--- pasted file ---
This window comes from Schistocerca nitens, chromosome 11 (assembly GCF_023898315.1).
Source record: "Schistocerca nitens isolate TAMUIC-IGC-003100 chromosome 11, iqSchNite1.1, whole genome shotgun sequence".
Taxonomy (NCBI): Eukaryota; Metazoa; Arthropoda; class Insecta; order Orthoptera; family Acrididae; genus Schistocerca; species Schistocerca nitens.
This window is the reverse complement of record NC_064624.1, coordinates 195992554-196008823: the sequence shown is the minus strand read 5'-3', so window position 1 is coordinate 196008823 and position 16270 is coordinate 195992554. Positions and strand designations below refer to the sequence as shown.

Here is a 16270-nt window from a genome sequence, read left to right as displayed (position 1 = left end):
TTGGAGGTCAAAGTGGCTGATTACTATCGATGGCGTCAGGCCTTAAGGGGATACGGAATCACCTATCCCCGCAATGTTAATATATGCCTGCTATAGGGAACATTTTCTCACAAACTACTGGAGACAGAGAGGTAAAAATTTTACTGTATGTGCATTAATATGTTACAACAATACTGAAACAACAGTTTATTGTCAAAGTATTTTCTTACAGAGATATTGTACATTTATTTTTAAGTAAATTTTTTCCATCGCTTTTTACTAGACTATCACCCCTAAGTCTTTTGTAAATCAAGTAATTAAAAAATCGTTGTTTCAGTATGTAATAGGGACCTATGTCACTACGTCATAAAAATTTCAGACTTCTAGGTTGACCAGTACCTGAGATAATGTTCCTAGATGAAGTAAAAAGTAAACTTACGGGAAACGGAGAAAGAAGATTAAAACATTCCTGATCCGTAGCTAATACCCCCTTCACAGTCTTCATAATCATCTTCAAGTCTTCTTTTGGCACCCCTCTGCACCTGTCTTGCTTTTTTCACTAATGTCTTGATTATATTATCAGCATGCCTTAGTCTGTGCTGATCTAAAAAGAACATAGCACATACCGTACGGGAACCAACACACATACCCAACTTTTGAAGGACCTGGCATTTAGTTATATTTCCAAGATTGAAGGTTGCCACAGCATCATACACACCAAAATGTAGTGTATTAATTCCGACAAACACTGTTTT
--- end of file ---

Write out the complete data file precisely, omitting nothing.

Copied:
This window comes from Schistocerca nitens, chromosome 11 (assembly GCF_023898315.1).
Source record: "Schistocerca nitens isolate TAMUIC-IGC-003100 chromosome 11, iqSchNite1.1, whole genome shotgun sequence".
Taxonomy (NCBI): Eukaryota; Metazoa; Arthropoda; class Insecta; order Orthoptera; family Acrididae; genus Schistocerca; species Schistocerca nitens.
This window is the reverse complement of record NC_064624.1, coordinates 195992554-196008823: the sequence shown is the minus strand read 5'-3', so window position 1 is coordinate 196008823 and position 16270 is coordinate 195992554. Positions and strand designations below refer to the sequence as shown.

Here is a 16270-nt window from a genome sequence, read left to right as displayed (position 1 = left end):
TTGGAGGTCAAAGTGGCTGATTACTATCGATGGCGTCAGGCCTTAAGGGGATACGGAATCACCTATCCCCGCAATGTTAATATATGCCTGCTATAGGGAACATTTTCTCACAAACTACTGGAGACAGAGAGGTAAAAATTTTACTGTATGTGCATTAATATGTTACAACAATACTGAAACAACAGTTTATTGTCAAAGTATTTTCTTACAGAGATATTGTACATTTATTTTTAAGTAAATTTTTTCCATCGCTTTTTACTAGACTATCACCCCTAAGTCTTTTGTAAATCAAGTAATTAAAAAATCGTTGTTTCAGTATGTAATAGGGACCTATGTCACTACGTCATAAAAATTTCAGACTTCTAGGTTGACCAGTACCTGAGATAATGTTCCTAGATGAAGTAAAAAGTAAACTTACGGGAAACGGAGAAAGAAGATTAAAACATTCCTGATCCGTAGCTAATACCCCCTTCACAGTCTTCATAATCATCTTCAAGTCTTCTTTTGGCACCCCTCTGCACCTGTCTTGCTTTTTTCACTAATGTCTTGATTATATTATCAGCATGCCTTAGTCTGTGCTGATCTAAAAAGAACATAGCACATACCGTACGGGAACCAACACACATACCCAACTTTTGAAGGACCTGGCATTTAGTTATATTTCCAAGATTGAAGGTTGCCACAGCATCATACACACCAAAATGTAGTGTATTAATTCCGACAAACACTGTTTT